The Old Ottawa Post Office
Today in Ottawa's History
by todayinottawashistory
3d ago
30 April 1876 Ottawa Post Office, circa 1877, Library and Archives Canada, 3358751. One of Ottawa’s iconic buildings that is now lost to history was its old Post Office. It was the subject of countless post cards and photographs during its era. The building was located on the west side of the Rideau Canal, sandwiched between Sappers’ Bridge on its southern side and the Dufferin Bridge on its northern side. The first mail received in the new building arrived on Sunday, 30 April 1876, with the first batch of letters departing the facility that same evening. (Note that the Post Office was exempt ..read more
Visit website
Tobogganing in Old Ottawa
Today in Ottawa's History
by todayinottawashistory
2w ago
10 March 1877 The Indigenous peoples of Canada have used toboggans since time immemorial for transporting goods and people over winter’s snowy and icy landscapes. Sometimes, a person on snowshoes pulled the toboggan using a cord around their forehead or shoulder. Other times, a dog or a team of dogs were used as the muscle.  These days, dogs have been replaced by snowmobiles. Regardless, the toboggan was and remains a practical and efficient means of moving freight over snow. Indigenous man on snowshoes with toboggan, 1847-50, Library and Archives Canada, 3838175. European settlers quickl ..read more
Visit website
The Arrival of Cable Television
Today in Ottawa's History
by todayinottawashistory
1M ago
21 April 1962 When it comes to television viewing, we are spoiled with choice. There are six English-language networks in Canada—CBC, CTV, Global, Citytv, CTV2, and Yes TV—and three French-language networks—Radio Canada, TVA, and Noovo. In addition to these networks, which are available in most major urban centres, we can also watch the big American networks—CBS, NBC, ABC, PBS—and a host of specialized Canadian and foreign channels that provide tailored programming from news, to sports, to erotica, all delivered to your living room, or, ahem, bedroom, courtesy of the cable television companies ..read more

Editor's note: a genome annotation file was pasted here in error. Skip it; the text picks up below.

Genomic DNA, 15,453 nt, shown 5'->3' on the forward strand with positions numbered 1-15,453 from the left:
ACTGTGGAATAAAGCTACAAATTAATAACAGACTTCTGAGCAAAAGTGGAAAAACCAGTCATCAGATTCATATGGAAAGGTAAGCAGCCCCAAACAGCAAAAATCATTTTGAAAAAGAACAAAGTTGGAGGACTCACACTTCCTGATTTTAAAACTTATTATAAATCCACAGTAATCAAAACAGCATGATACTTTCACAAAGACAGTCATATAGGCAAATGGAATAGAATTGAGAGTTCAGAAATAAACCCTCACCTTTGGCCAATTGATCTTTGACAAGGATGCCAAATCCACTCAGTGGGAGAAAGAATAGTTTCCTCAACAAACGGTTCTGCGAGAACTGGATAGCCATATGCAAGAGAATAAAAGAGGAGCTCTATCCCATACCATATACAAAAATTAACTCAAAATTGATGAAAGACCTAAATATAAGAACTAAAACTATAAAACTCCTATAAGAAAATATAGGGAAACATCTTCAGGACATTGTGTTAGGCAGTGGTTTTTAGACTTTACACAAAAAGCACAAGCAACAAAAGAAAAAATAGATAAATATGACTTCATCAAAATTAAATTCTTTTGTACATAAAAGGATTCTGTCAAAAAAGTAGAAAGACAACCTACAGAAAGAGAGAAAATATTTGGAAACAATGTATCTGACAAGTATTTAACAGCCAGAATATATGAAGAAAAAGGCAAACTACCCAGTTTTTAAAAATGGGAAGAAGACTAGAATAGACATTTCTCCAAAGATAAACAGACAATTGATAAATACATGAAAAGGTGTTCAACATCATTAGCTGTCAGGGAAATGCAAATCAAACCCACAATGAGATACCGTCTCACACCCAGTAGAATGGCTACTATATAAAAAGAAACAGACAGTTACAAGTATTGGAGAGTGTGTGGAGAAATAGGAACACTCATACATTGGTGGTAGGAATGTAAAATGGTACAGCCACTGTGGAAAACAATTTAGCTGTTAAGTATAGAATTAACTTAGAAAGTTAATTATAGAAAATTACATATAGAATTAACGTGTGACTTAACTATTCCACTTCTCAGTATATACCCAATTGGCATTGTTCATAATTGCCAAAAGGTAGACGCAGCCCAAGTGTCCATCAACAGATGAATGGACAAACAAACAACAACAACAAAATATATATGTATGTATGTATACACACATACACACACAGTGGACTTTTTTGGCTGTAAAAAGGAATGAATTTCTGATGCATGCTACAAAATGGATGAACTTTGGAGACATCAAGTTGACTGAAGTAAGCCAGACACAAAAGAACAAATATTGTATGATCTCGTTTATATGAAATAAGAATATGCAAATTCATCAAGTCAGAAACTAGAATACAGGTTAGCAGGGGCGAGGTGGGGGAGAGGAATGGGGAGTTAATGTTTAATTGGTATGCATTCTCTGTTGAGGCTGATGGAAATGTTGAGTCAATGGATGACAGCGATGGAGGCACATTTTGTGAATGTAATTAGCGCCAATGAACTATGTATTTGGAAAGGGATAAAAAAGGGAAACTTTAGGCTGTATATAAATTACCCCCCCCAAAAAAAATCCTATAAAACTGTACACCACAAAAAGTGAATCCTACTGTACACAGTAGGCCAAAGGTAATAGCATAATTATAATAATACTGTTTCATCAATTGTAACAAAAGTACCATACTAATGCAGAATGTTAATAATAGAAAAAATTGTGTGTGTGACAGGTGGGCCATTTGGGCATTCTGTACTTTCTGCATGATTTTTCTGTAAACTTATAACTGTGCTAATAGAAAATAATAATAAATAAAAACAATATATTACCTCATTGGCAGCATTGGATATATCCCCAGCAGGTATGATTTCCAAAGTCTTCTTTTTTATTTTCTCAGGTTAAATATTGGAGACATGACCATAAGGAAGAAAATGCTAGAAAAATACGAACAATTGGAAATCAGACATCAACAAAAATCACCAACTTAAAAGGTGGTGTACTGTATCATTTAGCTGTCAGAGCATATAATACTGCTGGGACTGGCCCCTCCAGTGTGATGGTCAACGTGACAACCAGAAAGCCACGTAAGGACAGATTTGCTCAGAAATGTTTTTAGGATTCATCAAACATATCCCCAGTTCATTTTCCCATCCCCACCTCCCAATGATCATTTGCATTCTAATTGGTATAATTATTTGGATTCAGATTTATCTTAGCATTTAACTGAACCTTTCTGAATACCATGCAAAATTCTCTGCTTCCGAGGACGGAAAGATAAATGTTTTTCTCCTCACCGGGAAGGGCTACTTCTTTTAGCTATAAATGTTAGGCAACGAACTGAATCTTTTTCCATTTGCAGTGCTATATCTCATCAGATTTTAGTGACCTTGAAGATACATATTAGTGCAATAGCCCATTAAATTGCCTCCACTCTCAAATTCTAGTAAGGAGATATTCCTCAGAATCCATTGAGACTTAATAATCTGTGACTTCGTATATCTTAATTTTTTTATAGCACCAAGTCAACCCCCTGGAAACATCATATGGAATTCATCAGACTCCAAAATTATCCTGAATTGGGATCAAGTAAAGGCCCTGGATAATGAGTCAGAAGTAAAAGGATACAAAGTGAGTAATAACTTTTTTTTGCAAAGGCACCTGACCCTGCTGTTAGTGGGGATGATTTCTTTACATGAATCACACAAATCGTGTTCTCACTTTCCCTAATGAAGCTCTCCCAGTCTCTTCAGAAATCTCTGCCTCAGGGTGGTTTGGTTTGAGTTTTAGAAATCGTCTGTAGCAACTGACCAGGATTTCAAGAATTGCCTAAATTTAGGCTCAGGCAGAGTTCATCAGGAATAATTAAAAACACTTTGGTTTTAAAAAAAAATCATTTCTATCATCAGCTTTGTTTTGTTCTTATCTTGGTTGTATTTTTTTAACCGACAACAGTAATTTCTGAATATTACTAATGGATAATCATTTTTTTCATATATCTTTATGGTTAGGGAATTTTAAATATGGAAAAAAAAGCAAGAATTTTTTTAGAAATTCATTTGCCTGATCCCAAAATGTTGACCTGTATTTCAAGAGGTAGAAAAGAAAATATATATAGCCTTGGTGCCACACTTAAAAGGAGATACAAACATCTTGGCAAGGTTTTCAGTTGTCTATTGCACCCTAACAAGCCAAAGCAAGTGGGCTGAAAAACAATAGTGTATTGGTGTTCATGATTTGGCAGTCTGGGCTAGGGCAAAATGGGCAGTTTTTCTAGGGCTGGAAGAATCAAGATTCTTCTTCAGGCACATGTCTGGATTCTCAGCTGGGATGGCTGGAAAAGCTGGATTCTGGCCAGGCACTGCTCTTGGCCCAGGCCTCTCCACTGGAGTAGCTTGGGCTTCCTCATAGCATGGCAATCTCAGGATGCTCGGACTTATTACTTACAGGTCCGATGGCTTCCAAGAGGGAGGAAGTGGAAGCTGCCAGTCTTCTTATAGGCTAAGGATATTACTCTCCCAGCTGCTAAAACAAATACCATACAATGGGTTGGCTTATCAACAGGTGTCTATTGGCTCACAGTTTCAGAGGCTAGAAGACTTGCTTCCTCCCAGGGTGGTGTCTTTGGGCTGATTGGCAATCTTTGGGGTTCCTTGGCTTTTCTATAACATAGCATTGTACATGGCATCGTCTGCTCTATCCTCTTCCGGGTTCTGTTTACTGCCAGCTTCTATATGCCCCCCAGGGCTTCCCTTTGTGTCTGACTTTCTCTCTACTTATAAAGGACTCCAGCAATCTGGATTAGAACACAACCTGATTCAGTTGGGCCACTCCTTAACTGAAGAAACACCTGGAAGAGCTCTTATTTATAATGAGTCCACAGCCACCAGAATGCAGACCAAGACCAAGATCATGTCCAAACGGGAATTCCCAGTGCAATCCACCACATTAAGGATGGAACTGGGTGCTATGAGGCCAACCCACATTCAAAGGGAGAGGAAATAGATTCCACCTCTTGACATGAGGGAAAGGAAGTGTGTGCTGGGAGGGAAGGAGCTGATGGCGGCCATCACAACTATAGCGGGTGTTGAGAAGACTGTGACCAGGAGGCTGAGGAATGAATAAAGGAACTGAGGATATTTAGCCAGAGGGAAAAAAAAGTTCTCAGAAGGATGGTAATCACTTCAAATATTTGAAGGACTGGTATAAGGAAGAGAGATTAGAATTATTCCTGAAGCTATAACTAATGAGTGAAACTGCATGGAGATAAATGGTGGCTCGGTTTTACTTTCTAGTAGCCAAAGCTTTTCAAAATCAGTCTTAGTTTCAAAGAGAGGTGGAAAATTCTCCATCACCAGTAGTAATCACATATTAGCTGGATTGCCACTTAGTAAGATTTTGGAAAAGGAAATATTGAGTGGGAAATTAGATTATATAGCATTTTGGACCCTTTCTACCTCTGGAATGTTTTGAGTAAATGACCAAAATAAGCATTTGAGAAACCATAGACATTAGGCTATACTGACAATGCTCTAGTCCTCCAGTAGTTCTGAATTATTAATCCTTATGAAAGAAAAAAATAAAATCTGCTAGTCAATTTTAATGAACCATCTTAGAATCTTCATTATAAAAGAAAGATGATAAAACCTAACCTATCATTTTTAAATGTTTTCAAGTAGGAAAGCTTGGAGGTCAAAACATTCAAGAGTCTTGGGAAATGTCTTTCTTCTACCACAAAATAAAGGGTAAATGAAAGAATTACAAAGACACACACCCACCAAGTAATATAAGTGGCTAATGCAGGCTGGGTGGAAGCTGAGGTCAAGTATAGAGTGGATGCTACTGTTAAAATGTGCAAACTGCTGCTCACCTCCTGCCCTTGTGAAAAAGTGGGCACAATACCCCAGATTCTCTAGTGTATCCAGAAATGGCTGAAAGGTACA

Visit website
The Birth of Women’s Hockey
Today in Ottawa's History
by todayinottawashistory
1M ago
8 March 1889 The sport of ice hockey owes a huge debt of gratitude to Lord Stanley of Preston and his family. Not only did the noble lord, who was Canada’s Governor General from 1888 to 1893, donate the Cup that today signifies North American hockey supremacy, he and his children did much to popularize the sport. After attending a hockey game in Montreal at that city’s 1889 winter carnival, the Stanley family, along with members of the vice-regal staff, donned skates and picked up hockey sticks to play shinny on the outdoor rink at Rideau Hall. In that status-conscious time, the vice-regal sta ..read more
Visit website
Eastview’s Election Irregularities
Today in Ottawa's History
by todayinottawashistory
2M ago
5 January 1920 Over the past few years, rumours of widespread election irregularities and voter fraud have gripped our neighbours south of the border despite the lack of any evidence that has stood up to court scrutiny. While Canada has so far avoided similar claims, we shouldn’t be too smug. Charges of voter fraud have occurred here. Indeed, so bad were the irregularities in municipal elections in Eastview, a suburban community neighbouring Ottawa, a hundred years ago, one mayor was unseated by the court, and another given a suspended sentence before his sentence was overturned on appeal. Eas ..read more
Visit website
The Byward Market in Flames